His [Frum's] bill of particulars against the movement and the party he once championed long predates Trump and Trumpism. In the essays and columns he writes for The Atlantic, in his fluent commentary on MSNBC, in his smart Twitter observations (he has close to six hundred thousand followers), and in his new book, Trumpocracy, Frum’s sharpest jabs are aimed not at the “kleptocrat” Trump but at House and Senate Republicans whose “ideas for replacing Obamacare bubbled with toxicity” and were a “radical attack on American norms of governance.” His pages on the “Rigged System,” the Republican campaign to disenfranchise African-American voters in no fewer than twenty states, burn with the white-hot anger we would expect to read in The Nation, . . .
The Never Trumpers have their own history to live down. Many were lusty cheerleaders for the second Iraq War, the event above all others that cleared the path for Trumpism.

Jewish conservative intellectuals, with a few exceptions, have been pretty stalwart.” That’s not surprising, given the anti-Semitic odor that clings to the alt-right pockets of Trumpism. It also stirs troubling memories of the long history of white ethnocentrism on the American Right, from the Depression-era demagoguery of Father Coughlin through the “Christian Front”–style offensives against the civil-rights movement in the fifties, up through Pat Buchanan’s attacks on the pro-Israel “Jewish lobby.”
This may explain the Never Trumpers’ defensiveness. “I’m a registered Republican,” Frum told me recently, as if trying to convince himself that the party he once belonged to still exists . . . somewhere.
Frum dates his apostasy to the 2008 election, which he wrote about as a conservative journalist (for National Review) and policy expert (for the American Enterprise Institute, the Beltway’s premier conservative think tank). Everyone knew it was going to be a tough year for the Republicans. . . . The Democrats had a charismatic presidential candidate in Barack Obama. John McCain, the Republican nominee, was overmatched and showing his age. In desperation, he selected Sarah Palin as his running mate.
McCain’s team hadn’t vetted Palin with any rigor, but Frum did, informally. “YouTube was still a very new thing,” he recalls, “and I remember watching all the video I could find. There wasn’t much, maybe three hours.” It was enough to see the obvious. “She was just out of her depth, even when she talked about Alaska.”
Palin’s ignorance alone was disqualifying. Even worse, Frum remembers, she had a brilliant but disturbing campaign style. “She had a genius for finding the stress points in American society and turning people against people,” he says, meaning her insinuating praise of small-town “real America” and her accusation that Obama, the nation’s first black presidential nominee, had been “palling around with terrorists.” Palin didn’t invent this style of demagoguery. But she was, in Frum’s telling, the purest practitioner.
After the election, he began to rethink. The trouble wasn’t McCain’s drubbing. It was the conservative embrace of Palin, which seemed tied to “the collapse of support for the Republican party by the young and the educated,”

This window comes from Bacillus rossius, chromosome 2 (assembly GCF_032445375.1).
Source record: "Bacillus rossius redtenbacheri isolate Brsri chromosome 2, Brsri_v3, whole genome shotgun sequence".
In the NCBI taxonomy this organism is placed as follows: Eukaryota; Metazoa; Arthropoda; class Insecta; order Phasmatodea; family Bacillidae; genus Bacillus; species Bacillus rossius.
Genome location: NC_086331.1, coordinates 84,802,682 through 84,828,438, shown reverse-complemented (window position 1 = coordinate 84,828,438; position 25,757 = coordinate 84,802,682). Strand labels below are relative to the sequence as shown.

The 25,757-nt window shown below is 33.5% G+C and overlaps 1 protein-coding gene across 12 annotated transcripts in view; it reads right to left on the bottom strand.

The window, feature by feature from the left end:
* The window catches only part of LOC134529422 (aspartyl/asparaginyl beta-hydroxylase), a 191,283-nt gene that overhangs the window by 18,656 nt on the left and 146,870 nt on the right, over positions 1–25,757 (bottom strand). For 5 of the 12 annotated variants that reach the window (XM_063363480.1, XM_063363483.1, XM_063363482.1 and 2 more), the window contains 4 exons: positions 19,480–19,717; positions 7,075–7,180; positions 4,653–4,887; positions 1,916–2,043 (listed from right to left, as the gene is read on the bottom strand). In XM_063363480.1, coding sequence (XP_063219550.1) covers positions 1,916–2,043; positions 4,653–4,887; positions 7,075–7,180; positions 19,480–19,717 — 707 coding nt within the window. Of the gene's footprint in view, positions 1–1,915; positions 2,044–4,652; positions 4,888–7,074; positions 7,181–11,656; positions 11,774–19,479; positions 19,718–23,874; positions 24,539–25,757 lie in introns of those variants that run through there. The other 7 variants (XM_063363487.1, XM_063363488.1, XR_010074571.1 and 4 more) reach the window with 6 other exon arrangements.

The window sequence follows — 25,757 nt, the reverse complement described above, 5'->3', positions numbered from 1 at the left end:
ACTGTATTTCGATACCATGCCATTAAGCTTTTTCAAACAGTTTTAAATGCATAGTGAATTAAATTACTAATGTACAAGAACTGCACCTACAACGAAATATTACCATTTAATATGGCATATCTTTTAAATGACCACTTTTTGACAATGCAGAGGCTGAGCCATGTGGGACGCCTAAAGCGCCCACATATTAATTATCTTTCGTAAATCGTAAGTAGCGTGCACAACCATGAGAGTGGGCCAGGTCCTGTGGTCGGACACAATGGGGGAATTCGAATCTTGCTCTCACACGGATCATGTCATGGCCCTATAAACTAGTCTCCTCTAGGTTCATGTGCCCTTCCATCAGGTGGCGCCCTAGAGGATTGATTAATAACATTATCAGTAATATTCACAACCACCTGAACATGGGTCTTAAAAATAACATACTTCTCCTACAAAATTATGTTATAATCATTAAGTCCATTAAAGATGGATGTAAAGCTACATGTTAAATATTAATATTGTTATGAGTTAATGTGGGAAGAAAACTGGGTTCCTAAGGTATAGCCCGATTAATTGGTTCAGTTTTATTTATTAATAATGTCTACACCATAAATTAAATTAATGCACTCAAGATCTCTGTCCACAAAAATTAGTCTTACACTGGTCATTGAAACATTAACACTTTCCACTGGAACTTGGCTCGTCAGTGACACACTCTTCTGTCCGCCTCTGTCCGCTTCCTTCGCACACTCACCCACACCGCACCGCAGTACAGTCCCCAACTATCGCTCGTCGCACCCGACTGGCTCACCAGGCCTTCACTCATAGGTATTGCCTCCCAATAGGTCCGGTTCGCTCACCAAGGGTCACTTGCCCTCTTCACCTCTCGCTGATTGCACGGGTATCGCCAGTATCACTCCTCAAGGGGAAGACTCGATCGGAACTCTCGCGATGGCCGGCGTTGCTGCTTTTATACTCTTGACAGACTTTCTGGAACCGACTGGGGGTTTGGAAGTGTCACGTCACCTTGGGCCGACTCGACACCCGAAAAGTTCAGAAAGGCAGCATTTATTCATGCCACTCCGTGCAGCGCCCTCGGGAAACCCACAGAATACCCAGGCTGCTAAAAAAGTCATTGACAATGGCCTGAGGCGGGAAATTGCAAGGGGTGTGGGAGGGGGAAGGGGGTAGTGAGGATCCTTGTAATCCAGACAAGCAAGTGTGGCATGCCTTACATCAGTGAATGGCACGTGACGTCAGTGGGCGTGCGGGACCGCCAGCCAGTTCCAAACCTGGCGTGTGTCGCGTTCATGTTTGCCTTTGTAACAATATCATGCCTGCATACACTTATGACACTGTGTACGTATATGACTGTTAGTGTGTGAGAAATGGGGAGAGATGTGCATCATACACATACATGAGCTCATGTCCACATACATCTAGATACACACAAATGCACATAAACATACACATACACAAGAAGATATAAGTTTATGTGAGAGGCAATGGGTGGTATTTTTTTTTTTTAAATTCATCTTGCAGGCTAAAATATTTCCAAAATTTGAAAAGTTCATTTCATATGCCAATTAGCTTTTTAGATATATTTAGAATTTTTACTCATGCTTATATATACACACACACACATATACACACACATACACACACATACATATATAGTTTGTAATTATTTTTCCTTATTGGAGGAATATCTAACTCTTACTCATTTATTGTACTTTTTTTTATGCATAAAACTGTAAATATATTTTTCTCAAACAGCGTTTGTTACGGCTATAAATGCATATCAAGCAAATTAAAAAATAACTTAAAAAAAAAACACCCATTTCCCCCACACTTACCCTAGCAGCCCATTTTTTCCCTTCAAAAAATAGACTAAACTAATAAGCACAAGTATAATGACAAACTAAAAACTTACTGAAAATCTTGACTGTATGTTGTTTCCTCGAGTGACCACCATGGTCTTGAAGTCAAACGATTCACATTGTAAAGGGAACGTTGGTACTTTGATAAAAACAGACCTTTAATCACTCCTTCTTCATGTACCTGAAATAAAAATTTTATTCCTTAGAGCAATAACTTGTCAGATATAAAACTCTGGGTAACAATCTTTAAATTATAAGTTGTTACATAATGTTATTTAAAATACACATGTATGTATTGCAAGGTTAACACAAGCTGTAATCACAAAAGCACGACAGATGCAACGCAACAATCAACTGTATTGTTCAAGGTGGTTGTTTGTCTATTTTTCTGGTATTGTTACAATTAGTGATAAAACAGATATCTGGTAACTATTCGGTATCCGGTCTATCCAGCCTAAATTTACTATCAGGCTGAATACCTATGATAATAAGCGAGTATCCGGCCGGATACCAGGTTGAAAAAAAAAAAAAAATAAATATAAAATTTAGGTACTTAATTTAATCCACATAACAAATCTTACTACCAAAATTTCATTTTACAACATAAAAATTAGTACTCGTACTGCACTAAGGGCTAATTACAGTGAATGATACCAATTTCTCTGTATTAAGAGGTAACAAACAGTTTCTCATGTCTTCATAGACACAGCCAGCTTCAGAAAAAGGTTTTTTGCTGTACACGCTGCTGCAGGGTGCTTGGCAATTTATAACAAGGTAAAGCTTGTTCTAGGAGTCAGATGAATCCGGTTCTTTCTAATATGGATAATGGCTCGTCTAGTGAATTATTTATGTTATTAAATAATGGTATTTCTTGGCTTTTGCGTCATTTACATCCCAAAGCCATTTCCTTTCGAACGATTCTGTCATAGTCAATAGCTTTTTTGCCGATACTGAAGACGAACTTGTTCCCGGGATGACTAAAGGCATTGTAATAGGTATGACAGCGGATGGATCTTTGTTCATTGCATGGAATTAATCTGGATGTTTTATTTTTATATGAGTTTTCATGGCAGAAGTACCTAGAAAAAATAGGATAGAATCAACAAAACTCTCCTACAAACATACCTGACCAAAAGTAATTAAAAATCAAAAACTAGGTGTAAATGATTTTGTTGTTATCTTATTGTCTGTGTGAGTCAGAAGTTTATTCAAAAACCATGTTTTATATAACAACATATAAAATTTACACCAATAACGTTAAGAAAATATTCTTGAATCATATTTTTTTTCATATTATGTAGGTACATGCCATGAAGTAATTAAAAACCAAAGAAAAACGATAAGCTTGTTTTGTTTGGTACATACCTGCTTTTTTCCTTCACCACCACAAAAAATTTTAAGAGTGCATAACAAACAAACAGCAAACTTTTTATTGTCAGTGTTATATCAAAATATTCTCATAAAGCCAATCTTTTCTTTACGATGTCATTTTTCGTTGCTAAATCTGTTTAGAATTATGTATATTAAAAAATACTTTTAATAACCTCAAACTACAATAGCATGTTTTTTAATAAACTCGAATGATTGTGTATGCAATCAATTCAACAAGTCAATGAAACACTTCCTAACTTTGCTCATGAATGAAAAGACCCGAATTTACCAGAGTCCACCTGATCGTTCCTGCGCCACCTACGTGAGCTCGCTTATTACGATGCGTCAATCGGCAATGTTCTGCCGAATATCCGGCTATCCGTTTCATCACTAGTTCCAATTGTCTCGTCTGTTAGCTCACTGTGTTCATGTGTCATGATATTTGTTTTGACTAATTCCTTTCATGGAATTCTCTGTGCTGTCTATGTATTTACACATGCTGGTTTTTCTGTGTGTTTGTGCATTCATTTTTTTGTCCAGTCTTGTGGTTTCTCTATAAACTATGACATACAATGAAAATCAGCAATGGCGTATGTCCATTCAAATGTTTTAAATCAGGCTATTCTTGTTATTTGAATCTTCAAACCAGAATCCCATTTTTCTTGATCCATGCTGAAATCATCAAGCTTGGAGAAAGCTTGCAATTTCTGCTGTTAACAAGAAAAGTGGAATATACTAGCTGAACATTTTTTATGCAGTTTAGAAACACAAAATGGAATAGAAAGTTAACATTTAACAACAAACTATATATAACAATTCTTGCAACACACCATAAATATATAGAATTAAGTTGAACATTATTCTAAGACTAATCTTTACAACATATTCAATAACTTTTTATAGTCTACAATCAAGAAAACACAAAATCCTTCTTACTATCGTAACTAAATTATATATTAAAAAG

Conservative opponents of the ACA were well aware of the bill’s provenance. But since attacking Obamacare worked at election time, they pretended otherwise, inventing the fiction of “repeal and replace.” The same dishonesty explains why they couldn’t come up with a workable substitute: Obamacare was the GOP plan.
All of this is obvious today, but Frum saw it happening in real time. Though he is by temperament and talent an intellectual pamphleteer, he’s also a first-rate wonk. His book Dead Right, published in 1994, stripped bare the myth of Ronald Reagan as the vanquisher of big government.
As he was pushed further out of the circle, something inside him was freed up. He began to reinvent himself as a conscientious objector to the Republican party, criticizing it from within. In 2011, he wrote a blistering cover story for New York magazine in which he said the GOP had “lost touch with reality.” All its policy ideas, he said, boiled down to a single fetish: “more tax cuts for the very highest earners.” (Six years later, Trump’s GOP made a prophet of him with its tax “reform” bill.) Frum also wrote a takedown of Rush Limbaugh in Newsweek.
“Conservatives have decided they are a tribe,” says Jennifer Rubin, the conservative Washington Post writer who has declared war on both Trump and his GOP. “They’re not Americans first. They’re Trump defenders first.” It is ideological groupthink, the Right’s own political correctness. And it gives credence to the old argument, rooted in the culture wars of the nineties, that a great many conservative writers and policy experts are intellectuals manqué, tightly leashed by wealthy donors, just like the Republican politicians they promote.
The good news is that the Never Trumpers are getting a close hearing. Whatever mistakes they made in their time of devotion, they have emerged as the best exegetes of the conservative god that failed. No one else understands it so well—its means, its ends, its methods, its costs. “The problem with the devil’s bargain is that the devil never delivers,” Frum says. “That’s the point of the story.”
 Like me, these people, all strong conservatives, are finding that they GOP they thought they knew is dead and that they party in reality left them, not vice versa.  I hope they continue the fight. Would that more of them had begun it sooner.